Libertyville gives auto dealers a break to renovate
Some of the new offerings on auto dealers row in Libertyville feature more than the latest models of cars and trucks.
With shiny new facades and a variety of other improvements completed or planned, several of the village's auto dealerships have been or will be making significant upgrades.
“We did a complete facelift exterior and interior,” said Dan Marks, owner of Libertyville Lincoln. The new look, which was substantially completed a few months ago, includes more windows and a “very crisp” look, Marks said.
“With the car business improving over the last couple of years, it was time to do it,” he said.
The work appears to be driven by a combination of factors, including directives from parent companies, improving sales and the availability of a village sales tax incentive.
Lincoln is the most recent project, but half or more of the village's 14 dealerships have renovations or upgrades in the works.
“Libertyville is still a destination for buying cars. All the dealers see value in keeping their facilities up to speed,” said Glenn Bockwinkel, who heads the Libertyville Mile of Cars consortium of 11 local dealers.
“We wouldn't spend the money if we didn't think business was coming back and the economy is coming back,” said Bockwinkel, general manager at Acura of Libertyville, where sales are up 26 percent over last year.
Auto sales long have been the bedrock of village revenue and account for more than half of Libertyville's sales tax income, which is used for day-to-day expenses and services. That source is considered so important that village officials in 2008 designated business districts and an incentive to cover all the dealers.
“We wanted to make sure our dealerships remained relevant to maintain our vehicle corridor,” said Heather Rowe, the village's economic development coordinator. “We wanted to make sure they could continue to grow within the confines of their sites.”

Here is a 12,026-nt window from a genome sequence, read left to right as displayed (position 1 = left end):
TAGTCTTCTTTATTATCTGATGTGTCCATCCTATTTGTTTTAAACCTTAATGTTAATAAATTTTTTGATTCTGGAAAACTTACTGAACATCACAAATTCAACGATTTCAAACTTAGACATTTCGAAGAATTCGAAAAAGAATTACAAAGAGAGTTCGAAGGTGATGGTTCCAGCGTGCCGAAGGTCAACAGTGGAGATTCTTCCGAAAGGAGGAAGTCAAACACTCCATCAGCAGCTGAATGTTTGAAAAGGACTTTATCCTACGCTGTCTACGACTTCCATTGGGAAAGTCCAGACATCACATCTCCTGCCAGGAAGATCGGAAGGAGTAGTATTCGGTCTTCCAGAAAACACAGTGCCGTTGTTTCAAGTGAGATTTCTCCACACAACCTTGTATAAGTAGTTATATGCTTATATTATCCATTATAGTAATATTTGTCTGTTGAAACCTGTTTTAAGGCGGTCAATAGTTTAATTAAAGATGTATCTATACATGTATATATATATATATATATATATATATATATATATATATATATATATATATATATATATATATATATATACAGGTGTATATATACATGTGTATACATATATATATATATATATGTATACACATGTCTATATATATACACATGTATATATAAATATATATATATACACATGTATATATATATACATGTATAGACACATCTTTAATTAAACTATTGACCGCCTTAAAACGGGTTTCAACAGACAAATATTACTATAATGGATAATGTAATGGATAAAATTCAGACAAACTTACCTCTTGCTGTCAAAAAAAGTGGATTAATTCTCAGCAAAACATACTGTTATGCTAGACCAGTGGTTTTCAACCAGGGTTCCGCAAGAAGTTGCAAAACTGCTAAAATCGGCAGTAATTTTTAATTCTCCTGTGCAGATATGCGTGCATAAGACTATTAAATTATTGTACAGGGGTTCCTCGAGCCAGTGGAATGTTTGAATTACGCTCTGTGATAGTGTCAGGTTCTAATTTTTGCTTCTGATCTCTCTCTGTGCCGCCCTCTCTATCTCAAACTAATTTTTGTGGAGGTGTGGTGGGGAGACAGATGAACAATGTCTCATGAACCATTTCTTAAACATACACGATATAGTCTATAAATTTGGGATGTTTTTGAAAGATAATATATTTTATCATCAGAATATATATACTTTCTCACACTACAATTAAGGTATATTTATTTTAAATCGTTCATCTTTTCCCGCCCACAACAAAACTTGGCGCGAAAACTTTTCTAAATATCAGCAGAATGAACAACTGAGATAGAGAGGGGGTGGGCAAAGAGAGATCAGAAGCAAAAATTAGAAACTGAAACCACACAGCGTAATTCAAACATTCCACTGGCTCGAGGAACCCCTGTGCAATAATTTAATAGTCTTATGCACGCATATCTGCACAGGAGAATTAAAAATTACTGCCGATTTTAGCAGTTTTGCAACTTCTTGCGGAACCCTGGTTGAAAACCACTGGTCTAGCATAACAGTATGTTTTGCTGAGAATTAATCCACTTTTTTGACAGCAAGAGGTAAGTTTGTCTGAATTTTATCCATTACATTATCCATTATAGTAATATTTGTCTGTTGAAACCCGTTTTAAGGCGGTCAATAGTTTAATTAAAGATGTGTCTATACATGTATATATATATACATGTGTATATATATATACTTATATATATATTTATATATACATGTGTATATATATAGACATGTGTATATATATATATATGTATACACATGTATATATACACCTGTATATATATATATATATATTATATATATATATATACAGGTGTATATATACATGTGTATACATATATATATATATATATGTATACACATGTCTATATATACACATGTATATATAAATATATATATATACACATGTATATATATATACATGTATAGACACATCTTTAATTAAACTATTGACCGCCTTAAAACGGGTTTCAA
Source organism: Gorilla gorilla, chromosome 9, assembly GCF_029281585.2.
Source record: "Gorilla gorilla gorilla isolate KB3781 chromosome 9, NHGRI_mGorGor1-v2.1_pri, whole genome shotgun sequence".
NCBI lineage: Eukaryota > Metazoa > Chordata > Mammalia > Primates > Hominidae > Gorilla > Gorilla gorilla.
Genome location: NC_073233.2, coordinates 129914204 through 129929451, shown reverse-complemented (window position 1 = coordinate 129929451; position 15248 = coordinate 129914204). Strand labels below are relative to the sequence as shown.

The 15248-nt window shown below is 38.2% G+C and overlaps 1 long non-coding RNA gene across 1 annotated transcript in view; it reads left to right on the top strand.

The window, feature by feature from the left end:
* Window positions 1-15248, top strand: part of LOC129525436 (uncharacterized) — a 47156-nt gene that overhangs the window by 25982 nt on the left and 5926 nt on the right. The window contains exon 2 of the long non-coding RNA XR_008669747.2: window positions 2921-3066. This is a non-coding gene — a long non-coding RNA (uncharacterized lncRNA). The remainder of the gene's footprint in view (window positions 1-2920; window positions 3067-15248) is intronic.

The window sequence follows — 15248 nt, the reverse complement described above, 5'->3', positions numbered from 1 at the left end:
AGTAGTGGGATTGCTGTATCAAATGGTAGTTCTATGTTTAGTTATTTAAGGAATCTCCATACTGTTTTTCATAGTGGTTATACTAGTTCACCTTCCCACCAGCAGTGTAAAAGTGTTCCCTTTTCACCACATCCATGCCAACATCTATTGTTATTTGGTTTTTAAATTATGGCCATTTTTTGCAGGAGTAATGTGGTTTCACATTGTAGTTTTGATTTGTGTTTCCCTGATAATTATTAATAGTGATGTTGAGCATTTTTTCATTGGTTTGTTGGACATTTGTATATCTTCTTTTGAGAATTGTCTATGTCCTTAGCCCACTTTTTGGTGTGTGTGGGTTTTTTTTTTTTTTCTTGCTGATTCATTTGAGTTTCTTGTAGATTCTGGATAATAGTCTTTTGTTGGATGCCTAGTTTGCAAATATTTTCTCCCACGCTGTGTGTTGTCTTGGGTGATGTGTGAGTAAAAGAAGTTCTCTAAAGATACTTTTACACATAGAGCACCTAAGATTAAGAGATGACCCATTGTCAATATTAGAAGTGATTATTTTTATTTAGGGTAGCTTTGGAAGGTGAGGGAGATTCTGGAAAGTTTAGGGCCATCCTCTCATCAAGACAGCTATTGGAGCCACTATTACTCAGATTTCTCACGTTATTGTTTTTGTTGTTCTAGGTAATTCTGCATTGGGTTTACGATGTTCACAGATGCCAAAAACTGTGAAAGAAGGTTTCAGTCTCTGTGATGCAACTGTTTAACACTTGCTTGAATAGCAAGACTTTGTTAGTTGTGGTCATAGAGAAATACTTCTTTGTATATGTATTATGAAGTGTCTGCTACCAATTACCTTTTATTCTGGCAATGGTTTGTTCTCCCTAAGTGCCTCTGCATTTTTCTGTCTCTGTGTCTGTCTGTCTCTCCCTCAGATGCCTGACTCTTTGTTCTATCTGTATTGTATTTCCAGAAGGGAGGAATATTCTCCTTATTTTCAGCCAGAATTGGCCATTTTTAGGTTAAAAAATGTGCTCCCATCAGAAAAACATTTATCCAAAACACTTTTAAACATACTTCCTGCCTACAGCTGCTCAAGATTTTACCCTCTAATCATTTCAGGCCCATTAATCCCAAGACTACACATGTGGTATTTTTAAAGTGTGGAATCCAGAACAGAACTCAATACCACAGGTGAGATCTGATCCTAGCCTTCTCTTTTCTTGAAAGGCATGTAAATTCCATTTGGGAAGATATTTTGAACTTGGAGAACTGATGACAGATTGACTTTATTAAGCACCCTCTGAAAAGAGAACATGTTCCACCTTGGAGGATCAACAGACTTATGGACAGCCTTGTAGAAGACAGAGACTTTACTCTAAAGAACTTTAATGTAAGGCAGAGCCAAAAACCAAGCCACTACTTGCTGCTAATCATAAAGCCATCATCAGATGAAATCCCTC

The incentive rebates 30 percent to 60 percent of any new sales above an average calculated over several years for up to 10 years, with an extension possible. The total can't exceed the amount of the improvement, with the expectation the renovation will increase sales.
So far, only Libertyville Chevrolet, which finished its improvements four years ago, has been approved for the incentive. Lincoln and others are under review.
“It's part of the equation,” Marks said. “Yes, it helps.”
In the automotive and filling station category for sales tax, Libertyville received about $5.3 million in 2000, about $4.3 million in 2007 and about $3.4 million in 2011.
“That doesn't mean you stop investing,” Rowe said. “We knew the difficulties and knew there were sites available in other communities.”
Next up is Libertyville Toyota & Scion, which is awaiting building permits for a $3.5 million upgrade to include facade and interior improvements, modifications to the service drive and other work. The parent company, AutoNation Inc., of Fort Lauderdale, earlier this year purchased four adjoining acres for future expansion.
“To me, it's significant,” Rowe said of that work. “They're pretty much our largest volume dealer and for them to keep relevant is important.”
Also in the works, Libertyville Kia plans to move across the street from its Liberty Auto Plaza location. Libertyville Buick, GMC has been approved for a new facade and showroom.
One of the more extensive proposed renovations involves Liberty Auto City, which has several brands at its facility on Route 176. While still in process and subject to change, the work could include the demolition of one building, a facade upgrade and new service areas.
“The building is very old and tired,” said owner Joe Massarelli. “We want to put a new facility up for our customers and future customers.”